The Ohio public has the right to presume that the substances and items they purchase -- or even are secondarily exposed to -- are safe. Companies are supposed to ensure that the products they manufacture, distribute and sell are free from hazards, or -- in cases involving more dangerous items or materials -- to warn consumers of potential risks and offer instruction in safe handling. When companies fail to do so, they open themselves up to the possibility of product liability lawsuits from parties injured by their products.
Whether in Ohio or any other state, employers are expected – and legally required – to take certain safety precautions when it comes to the well-being of their employees. Unfortunately, sometimes things as simple as laziness, miscommunication or human error mean that these regulations aren't followed, which results in people paying with their health or even their lives. In another state, a recently settled lawsuit appears to have involved a case of this nature, when two employees died from exposure to toxic materials at work.
While it thankfully did not occur in Ohio, a recently filed lawsuit concerns a subject that is the worst nightmare of many parents, no matter where they live. Almost 40 families are suing their school district, their state and Monsanto, alleging exposure to highly toxic materials. Students, teachers and even parents have suffered numerous health problems as a result of the documented, hazardous contaminants present in the facility.
Clothing manufacturers and retailers are expected to follow strict regulations when it comes to flammability. This is to ensure the safety of consumers in Ohio or across the nation who purchase their articles to wear. In another state, a woman has filed a product liability suit alleging that Macy's failed to do so. The lawsuit states that the company's defective manufacturing, negligence and inadequate warnings led to the woman's severe injuries due to burns she suffered while wearing a piece of the company's clothing.
Families in Ohio – and across the country – have every right to expect, even demand, that the items they purchase are free from hazards or obvious health risks. This is especially essential, though, in products designed for young children. A horrific example of this importance was recently illustrated in another state when a small boy was grievously injured, and his parents have filed a product liability lawsuit over the matter.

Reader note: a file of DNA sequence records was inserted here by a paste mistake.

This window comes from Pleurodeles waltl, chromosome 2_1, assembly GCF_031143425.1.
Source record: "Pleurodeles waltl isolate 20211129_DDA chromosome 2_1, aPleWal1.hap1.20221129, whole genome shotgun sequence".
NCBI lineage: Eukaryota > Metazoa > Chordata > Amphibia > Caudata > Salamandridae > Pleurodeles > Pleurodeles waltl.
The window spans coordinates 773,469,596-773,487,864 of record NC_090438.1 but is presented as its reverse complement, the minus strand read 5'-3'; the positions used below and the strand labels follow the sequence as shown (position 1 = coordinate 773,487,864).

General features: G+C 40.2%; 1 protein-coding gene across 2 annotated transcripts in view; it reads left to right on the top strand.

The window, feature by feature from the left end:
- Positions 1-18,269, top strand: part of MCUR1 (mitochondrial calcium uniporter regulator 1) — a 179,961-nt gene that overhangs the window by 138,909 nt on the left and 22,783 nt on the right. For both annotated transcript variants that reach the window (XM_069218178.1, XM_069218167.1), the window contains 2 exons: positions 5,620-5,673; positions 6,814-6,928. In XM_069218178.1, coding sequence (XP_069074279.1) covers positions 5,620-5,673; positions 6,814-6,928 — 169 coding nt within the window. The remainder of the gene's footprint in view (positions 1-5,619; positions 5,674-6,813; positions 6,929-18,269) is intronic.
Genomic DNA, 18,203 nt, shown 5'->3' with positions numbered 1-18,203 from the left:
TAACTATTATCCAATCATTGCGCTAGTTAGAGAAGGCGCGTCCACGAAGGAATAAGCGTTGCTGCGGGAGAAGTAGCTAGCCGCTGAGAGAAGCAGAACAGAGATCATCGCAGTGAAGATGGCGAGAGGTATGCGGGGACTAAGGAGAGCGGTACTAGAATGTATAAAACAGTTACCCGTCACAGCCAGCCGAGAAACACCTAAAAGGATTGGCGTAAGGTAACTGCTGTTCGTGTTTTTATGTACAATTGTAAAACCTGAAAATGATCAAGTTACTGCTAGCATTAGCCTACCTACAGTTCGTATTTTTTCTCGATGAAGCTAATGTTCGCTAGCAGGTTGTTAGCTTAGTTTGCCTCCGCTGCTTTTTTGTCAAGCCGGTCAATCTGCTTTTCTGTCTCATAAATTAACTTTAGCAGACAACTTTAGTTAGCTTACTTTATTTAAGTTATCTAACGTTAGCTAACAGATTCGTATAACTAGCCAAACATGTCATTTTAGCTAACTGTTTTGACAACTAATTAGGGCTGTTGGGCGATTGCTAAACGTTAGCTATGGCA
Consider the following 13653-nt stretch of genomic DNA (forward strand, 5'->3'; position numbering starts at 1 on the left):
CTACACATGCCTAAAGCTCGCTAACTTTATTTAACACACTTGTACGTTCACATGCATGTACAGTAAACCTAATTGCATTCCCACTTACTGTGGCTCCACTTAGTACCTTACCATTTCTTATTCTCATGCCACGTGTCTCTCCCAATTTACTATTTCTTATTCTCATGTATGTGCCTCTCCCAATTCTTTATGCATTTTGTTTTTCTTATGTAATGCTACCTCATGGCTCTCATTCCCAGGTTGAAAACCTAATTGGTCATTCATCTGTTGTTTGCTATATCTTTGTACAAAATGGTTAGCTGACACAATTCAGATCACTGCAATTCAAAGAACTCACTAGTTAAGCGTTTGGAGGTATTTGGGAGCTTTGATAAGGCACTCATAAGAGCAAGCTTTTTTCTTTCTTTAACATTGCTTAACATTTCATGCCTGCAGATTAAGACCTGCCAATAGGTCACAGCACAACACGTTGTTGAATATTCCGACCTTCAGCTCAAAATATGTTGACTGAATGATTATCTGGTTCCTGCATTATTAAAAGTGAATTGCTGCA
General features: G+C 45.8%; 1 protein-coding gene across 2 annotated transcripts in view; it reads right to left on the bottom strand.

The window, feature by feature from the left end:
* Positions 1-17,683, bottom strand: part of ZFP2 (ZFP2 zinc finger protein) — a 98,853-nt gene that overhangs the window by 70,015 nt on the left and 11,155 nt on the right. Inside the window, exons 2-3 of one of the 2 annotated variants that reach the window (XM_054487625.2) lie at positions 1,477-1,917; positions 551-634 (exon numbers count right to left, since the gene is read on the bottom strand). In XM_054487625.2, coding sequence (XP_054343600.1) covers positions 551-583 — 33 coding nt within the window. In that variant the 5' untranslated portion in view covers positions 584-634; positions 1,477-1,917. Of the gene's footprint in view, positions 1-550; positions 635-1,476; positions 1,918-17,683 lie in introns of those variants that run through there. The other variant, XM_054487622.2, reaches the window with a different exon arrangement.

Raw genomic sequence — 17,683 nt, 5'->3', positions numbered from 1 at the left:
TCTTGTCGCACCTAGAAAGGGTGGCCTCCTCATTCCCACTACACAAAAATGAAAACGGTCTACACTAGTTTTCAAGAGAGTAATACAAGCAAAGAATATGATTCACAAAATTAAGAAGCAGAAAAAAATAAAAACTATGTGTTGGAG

When Ohio residents get dressed and ready for work every day, the last thing most are thinking about is whether their clothes are poisonous. As preposterous as that notion may sound, though, for thousands of American Airlines employees, the situation is all too real. Workers across the country have gotten sick allegedly due to the toxic materials contained in their work-required uniforms, and the latest incident involving a flight attendant appears to be no exception.
Ohio residents have likely noticed that pharmaceutical giant Johnson & Johnson is in the news a lot lately. From carcinogenic talcum powder to a drug that causes uncontrollable internal bleeding, the product liability lawsuits just seem to keep coming. In another state, the most recent case to make it to court involved, not Xarelto or baby power, but pelvic mesh, and it is expected to be only the first of thousands of claims.
While the use of asbestos has been highly regulated for years now, instances are still coming to light far too frequently in Ohio of workers from railroads and factories who developed illnesses and cancer from this or other hazardous substances. Even worse, many of these diseases prove fatal. Tragically, in another state, a woman has recently filed a lawsuit alleging that years of exposure to toxic materials in his line of work directly led to her husband's death.
Ohio consumers have the right to know of the potential risk they may be facing when using the Nutribullet Pro blender system, an allegedly dangerous household device. According to complaints in a recent product liability lawsuit, a total of 22 customers to date have come forward, claiming to have suffered severe injuries as a result of using the product. Alleged victims of the blender seek to hold legally responsible the device's manufacturer and distributer, Homeland Housewares.
Imagine using a device intended to protect against toxic substances, only to later discover that the product failed in the very purpose for which it was specifically designed. This is precisely what a product liability lawsuit in another state alleges. A worker developed lung cancer because, the complaint claims, the respirator designed to protect him from work-related hazardous materials failed.